US authorities have charged a retired Colombian soldier over the assassination of Haiti's President Jovenel Moise last July, Justice Department officials said on Tuesday.
The department said in a statement that Mario Palacios, along with others, “participated in a plot to kidnap or kill the Haitian president".
Mr Palacios was detained at a Panamanian airport late on Monday and extradited to the US.
If convicted, Mr Palacios faces a maximum sentence of life imprisonment. He was scheduled to appear in court later on Tuesday.
US prosecutors said the plot against Moise “initially focused on conducting a kidnapping of the president as part of a purported arrest operation” but it “ultimately resulted in a plot to kill".
Prosecutors alleged in their complaint that “on July 7, 2021, Palacios and others entered the president's residence in Haiti with the intent and purpose of killing President Moise and in fact the president was killed".
Others reportedly involved in the plot were 20 Colombian citizens and a group of dual Haitian-American citizens, the statement said.
Mr Palacios had been on his way to Colombia after being deported by Jamaica for a lack of evidence connecting him to the assassination, but he was arrested during a stopover at Tocumen International Airport in Panama.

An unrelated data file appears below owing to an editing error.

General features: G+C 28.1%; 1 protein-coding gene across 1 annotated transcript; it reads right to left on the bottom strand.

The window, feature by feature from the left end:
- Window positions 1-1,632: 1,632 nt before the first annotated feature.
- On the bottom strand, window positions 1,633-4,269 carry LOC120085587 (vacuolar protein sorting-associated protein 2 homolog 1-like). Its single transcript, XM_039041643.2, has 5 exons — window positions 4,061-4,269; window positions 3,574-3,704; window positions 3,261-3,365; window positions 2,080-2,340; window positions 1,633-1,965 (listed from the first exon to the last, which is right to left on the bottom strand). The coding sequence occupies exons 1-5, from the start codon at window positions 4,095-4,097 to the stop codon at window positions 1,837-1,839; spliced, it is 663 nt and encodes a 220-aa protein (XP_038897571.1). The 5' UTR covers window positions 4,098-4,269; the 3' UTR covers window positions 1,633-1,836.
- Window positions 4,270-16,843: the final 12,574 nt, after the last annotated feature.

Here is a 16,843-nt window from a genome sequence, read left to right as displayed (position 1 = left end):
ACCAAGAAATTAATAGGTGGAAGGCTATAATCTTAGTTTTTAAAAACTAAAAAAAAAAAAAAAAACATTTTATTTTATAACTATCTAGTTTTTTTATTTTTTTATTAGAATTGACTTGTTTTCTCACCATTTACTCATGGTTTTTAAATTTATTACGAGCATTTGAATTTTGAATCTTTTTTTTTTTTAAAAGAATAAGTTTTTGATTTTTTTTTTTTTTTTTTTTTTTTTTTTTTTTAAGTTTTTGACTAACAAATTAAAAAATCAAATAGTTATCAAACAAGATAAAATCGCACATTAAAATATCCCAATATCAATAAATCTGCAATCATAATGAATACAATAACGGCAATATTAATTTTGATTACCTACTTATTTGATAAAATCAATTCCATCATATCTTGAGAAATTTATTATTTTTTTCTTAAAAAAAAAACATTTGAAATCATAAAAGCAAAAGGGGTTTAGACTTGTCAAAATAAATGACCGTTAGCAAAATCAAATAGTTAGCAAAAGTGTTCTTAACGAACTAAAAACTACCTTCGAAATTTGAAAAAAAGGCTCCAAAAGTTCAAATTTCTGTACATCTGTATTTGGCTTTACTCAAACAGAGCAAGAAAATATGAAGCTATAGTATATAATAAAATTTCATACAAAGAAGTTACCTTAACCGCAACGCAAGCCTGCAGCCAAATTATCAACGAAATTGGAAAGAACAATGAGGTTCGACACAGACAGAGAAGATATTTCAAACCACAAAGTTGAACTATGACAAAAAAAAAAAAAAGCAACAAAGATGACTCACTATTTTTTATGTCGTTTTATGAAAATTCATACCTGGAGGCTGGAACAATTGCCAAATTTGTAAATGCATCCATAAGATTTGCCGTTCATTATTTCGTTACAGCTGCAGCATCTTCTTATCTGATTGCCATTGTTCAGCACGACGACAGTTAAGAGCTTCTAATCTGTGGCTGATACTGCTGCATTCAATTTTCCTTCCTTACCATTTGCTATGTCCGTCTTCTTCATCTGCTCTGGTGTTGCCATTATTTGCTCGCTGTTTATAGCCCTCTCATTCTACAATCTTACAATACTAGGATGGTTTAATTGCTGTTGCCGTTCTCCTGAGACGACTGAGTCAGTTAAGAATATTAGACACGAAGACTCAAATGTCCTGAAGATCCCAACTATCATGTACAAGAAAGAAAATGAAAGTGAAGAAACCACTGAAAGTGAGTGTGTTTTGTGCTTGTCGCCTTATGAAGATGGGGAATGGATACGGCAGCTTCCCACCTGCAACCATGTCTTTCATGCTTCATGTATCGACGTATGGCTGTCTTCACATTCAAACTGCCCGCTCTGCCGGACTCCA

After his arrest, Mr Palacios “accepted voluntary extradition, so last night [Monday], he boarded a flight to Miami”, Panama's immigration service head Samira Gozaine said. She added there was an Interpol warrant out for the ex-soldier on “charges of murder and conspiracy to kill".
Moise was shot on July 7 at his home in Port-au-Prince.
Three Colombians were killed by Haitian armed forces responding to the attack and 18 more were detained, alongside two US citizens of Haitian descent.
Dozens of people have since been arrested, but the masterminds behind the attack remain unknown.
Haitian Prime Minister Ariel Henry, who has in effect been running the country since Moise's killing, told AFP on Monday that he, too, was the target of an assassination attempt during last weekend's national day celebrations.